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- Gemini has criticized DCG’s recent bankruptcy recovery plan for Genesis as “misleading at best”
- DCG and Gemini have been in dispute over the proposal to make creditors “nearly whole”
- Genesis’ lawyers argued that repayment will effectively be in IOUs
Crypto exchange Gemini has criticized a bankruptcy recovery plan put forward by Digital Currency Group (DCG) on behalf of its child company, Genesis, saying its estimation for customer recoveries is ‘misleading at best.’ Last week, Genesis and DCG stated that over 230,000 retail creditors who used Gemini’s Earn program could be made “nearly whole” under a proposed remuneration deal to be voted on later this year. However, Gemini disputes this claim, claiming that Gemini Earn users will not recover anywhere near the real value of the money they are owed under the proposal.
DCG Says It Can Make Gemini Creditors “Nearly Whole”
Genesis fell into bankruptcy in January owing more than $3 billion to its top 50 creditors overall, with more than a billion dollars of Gemini customer funds stuck on it. As a result of the financial mess, DCG owes over $1.65 billion to Genesis, which, in turn, owes around $1.2 billion to Gemini, with arguments leading to legal action as the year has progressed.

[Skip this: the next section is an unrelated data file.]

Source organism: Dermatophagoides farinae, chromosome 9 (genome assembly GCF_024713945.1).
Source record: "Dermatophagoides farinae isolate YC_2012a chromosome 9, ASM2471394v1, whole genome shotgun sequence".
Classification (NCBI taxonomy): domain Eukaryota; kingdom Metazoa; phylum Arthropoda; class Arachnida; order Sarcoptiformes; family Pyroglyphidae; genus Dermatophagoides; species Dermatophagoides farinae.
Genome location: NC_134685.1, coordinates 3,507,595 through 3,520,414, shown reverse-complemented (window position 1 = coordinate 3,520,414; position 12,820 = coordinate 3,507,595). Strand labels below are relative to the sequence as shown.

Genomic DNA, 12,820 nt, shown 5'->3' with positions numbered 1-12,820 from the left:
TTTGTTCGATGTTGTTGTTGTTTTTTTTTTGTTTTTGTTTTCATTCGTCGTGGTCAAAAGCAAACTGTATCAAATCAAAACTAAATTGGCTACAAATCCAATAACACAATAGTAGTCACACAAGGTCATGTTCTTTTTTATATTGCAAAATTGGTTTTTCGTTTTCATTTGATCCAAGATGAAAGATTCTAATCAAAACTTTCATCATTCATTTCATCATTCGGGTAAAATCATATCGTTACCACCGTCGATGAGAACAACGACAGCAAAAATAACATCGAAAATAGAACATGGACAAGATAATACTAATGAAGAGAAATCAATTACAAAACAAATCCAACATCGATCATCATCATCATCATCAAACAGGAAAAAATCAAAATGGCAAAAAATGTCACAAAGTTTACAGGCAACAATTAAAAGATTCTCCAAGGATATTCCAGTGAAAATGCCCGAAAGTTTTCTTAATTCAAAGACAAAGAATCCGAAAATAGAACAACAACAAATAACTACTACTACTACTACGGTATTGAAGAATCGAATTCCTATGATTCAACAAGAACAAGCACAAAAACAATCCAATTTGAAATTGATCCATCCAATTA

DCG put forward a new recovery plan in a bankruptcy court filing last week in which it was claimed that Gemini Earn creditors might get a full recovery of their funds. DCG’s proposed repayment plan would be spread over two tranches and seven years, ultimately making Gemini Earn users “nearly whole,” according to DCG’s lawyers, in a move intended to end the bitter dispute between the parties.
Gemini Lawyers Savage DCG Plan
The plan hasn’t gone down well with Gemini’s legal team, however, who last week contested DCG’s rainbow picture, alleging that the proposal would allow the firm to make “par” recoveries through inadequate below-market loans. This is because receiving fractional interest and principal payments over seven years from a risky counterparty is not equivalent to receiving the actual cash and digital assets owed by Genesis to the Gemini Lenders:
DCG touts proposed recovery rates that are a total mirage – misleading at best and deceptive at worst. Make no mistake: Gemini Lenders will not actually receive anything close in real value terms to the proposed recovery rates under the current ‘agreement in principle.’
Gemini’s lawyers further contend that DCG’s proposal resembles an attempt to meet its obligations through the issuance of “I.O.U.s” rather than paying with real cash and digital assets and expressed broader concerns about DCG’s efforts to pressure Genesis’ creditors into accepting significant concessions.
I seems, then, that this issue is set to extend into 2024 and possibly beyond.